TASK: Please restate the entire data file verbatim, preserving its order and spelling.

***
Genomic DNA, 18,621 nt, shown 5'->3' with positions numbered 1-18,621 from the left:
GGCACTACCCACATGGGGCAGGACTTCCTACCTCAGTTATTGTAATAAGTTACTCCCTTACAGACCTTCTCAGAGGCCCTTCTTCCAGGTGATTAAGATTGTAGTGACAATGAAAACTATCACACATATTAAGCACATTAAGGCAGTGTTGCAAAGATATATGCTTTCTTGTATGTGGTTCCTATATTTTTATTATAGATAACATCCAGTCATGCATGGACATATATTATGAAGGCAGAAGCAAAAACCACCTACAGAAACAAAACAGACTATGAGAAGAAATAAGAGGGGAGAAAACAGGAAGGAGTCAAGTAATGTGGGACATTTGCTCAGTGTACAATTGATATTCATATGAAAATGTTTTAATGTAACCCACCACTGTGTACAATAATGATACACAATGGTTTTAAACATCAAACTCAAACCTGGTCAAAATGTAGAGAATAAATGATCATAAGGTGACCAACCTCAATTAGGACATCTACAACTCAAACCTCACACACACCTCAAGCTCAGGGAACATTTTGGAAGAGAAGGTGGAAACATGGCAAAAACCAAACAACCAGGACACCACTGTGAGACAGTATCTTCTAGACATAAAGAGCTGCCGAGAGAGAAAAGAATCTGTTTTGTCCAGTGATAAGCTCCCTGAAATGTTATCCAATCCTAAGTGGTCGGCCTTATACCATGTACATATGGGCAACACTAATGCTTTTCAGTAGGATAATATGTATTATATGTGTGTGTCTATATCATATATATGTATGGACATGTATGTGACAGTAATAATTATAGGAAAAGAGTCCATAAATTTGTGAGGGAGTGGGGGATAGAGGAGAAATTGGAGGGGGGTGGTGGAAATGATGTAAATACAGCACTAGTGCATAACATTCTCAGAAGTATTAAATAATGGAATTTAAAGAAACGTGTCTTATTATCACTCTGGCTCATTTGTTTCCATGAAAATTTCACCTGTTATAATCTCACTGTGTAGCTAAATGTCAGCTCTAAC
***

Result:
Genomic DNA, 18,621 nt, shown 5'->3' with positions numbered 1-18,621 from the left:
GGCACTACCCACATGGGGCAGGACTTCCTACCTCAGTTATTGTAATAAGTTACTCCCTTACAGACCTTCTCAGAGGCCCTTCTTCCAGGTGATTAAGATTGTAGTGACAATGAAAACTATCACACATATTAAGCACATTAAGGCAGTGTTGCAAAGATATATGCTTTCTTGTATGTGGTTCCTATATTTTTATTATAGATAACATCCAGTCATGCATGGACATATATTATGAAGGCAGAAGCAAAAACCACCTACAGAAACAAAACAGACTATGAGAAGAAATAAGAGGGGAGAAAACAGGAAGGAGTCAAGTAATGTGGGACATTTGCTCAGTGTACAATTGATATTCATATGAAAATGTTTTAATGTAACCCACCACTGTGTACAATAATGATACACAATGGTTTTAAACATCAAACTCAAACCTGGTCAAAATGTAGAGAATAAATGATCATAAGGTGACCAACCTCAATTAGGACATCTACAACTCAAACCTCACACACACCTCAAGCTCAGGGAACATTTTGGAAGAGAAGGTGGAAACATGGCAAAAACCAAACAACCAGGACACCACTGTGAGACAGTATCTTCTAGACATAAAGAGCTGCCGAGAGAGAAAAGAATCTGTTTTGTCCAGTGATAAGCTCCCTGAAATGTTATCCAATCCTAAGTGGTCGGCCTTATACCATGTACATATGGGCAACACTAATGCTTTTCAGTAGGATAATATGTATTATATGTGTGTGTCTATATCATATATATGTATGGACATGTATGTGACAGTAATAATTATAGGAAAAGAGTCCATAAATTTGTGAGGGAGTGGGGGATAGAGGAGAAATTGGAGGGGGGTGGTGGAAATGATGTAAATACAGCACTAGTGCATAACATTCTCAGAAGTATTAAATAATGGAATTTAAAGAAACGTGTCTTATTATCACTCTGGCTCATTTGTTTCCATGAAAATTTCACCTGTTATAATCTCACTGTGTAGCTAAATGTCAGCTCTAAC